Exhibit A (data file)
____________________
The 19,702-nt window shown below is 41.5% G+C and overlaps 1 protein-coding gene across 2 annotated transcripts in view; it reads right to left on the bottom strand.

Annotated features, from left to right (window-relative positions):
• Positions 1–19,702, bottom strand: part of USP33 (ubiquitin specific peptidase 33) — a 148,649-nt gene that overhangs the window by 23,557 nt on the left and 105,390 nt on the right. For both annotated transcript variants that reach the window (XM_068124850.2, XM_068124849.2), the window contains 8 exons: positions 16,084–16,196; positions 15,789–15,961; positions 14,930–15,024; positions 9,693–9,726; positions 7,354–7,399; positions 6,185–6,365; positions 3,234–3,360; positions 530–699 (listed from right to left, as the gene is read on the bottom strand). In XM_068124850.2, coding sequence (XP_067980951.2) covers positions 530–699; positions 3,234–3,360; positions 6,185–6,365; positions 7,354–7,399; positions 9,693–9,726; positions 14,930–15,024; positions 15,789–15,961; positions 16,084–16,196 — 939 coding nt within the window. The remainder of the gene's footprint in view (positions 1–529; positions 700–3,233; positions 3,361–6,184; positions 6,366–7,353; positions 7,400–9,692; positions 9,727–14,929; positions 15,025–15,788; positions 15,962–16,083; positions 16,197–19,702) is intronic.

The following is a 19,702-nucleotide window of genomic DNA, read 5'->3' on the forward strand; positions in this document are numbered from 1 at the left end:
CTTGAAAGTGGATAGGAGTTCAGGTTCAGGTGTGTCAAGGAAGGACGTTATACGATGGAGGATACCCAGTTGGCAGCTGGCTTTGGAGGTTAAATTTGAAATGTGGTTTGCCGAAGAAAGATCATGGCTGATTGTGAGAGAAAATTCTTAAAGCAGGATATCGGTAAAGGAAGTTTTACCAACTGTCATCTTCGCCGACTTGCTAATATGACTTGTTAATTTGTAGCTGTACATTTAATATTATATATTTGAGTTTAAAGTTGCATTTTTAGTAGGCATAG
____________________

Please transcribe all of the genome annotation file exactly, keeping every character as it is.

The 19,702-nt window shown below is 41.5% G+C and overlaps 1 protein-coding gene across 2 annotated transcripts in view; it reads right to left on the bottom strand.

Annotated features, from left to right (window-relative positions):
• Positions 1–19,702, bottom strand: part of USP33 (ubiquitin specific peptidase 33) — a 148,649-nt gene that overhangs the window by 23,557 nt on the left and 105,390 nt on the right. For both annotated transcript variants that reach the window (XM_068124850.2, XM_068124849.2), the window contains 8 exons: positions 16,084–16,196; positions 15,789–15,961; positions 14,930–15,024; positions 9,693–9,726; positions 7,354–7,399; positions 6,185–6,365; positions 3,234–3,360; positions 530–699 (listed from right to left, as the gene is read on the bottom strand). In XM_068124850.2, coding sequence (XP_067980951.2) covers positions 530–699; positions 3,234–3,360; positions 6,185–6,365; positions 7,354–7,399; positions 9,693–9,726; positions 14,930–15,024; positions 15,789–15,961; positions 16,084–16,196 — 939 coding nt within the window. The remainder of the gene's footprint in view (positions 1–529; positions 700–3,233; positions 3,361–6,184; positions 6,366–7,353; positions 7,400–9,692; positions 9,727–14,929; positions 15,025–15,788; positions 15,962–16,083; positions 16,197–19,702) is intronic.

The following is a 19,702-nucleotide window of genomic DNA, read 5'->3' on the forward strand; positions in this document are numbered from 1 at the left end:
CTTGAAAGTGGATAGGAGTTCAGGTTCAGGTGTGTCAAGGAAGGACGTTATACGATGGAGGATACCCAGTTGGCAGCTGGCTTTGGAGGTTAAATTTGAAATGTGGTTTGCCGAAGAAAGATCATGGCTGATTGTGAGAGAAAATTCTTAAAGCAGGATATCGGTAAAGGAAGTTTTACCAACTGTCATCTTCGCCGACTTGCTAATATGACTTGTTAATTTGTAGCTGTACATTTAATATTATATATTTGAGTTTAAAGTTGCATTTTTAGTAGGCATAG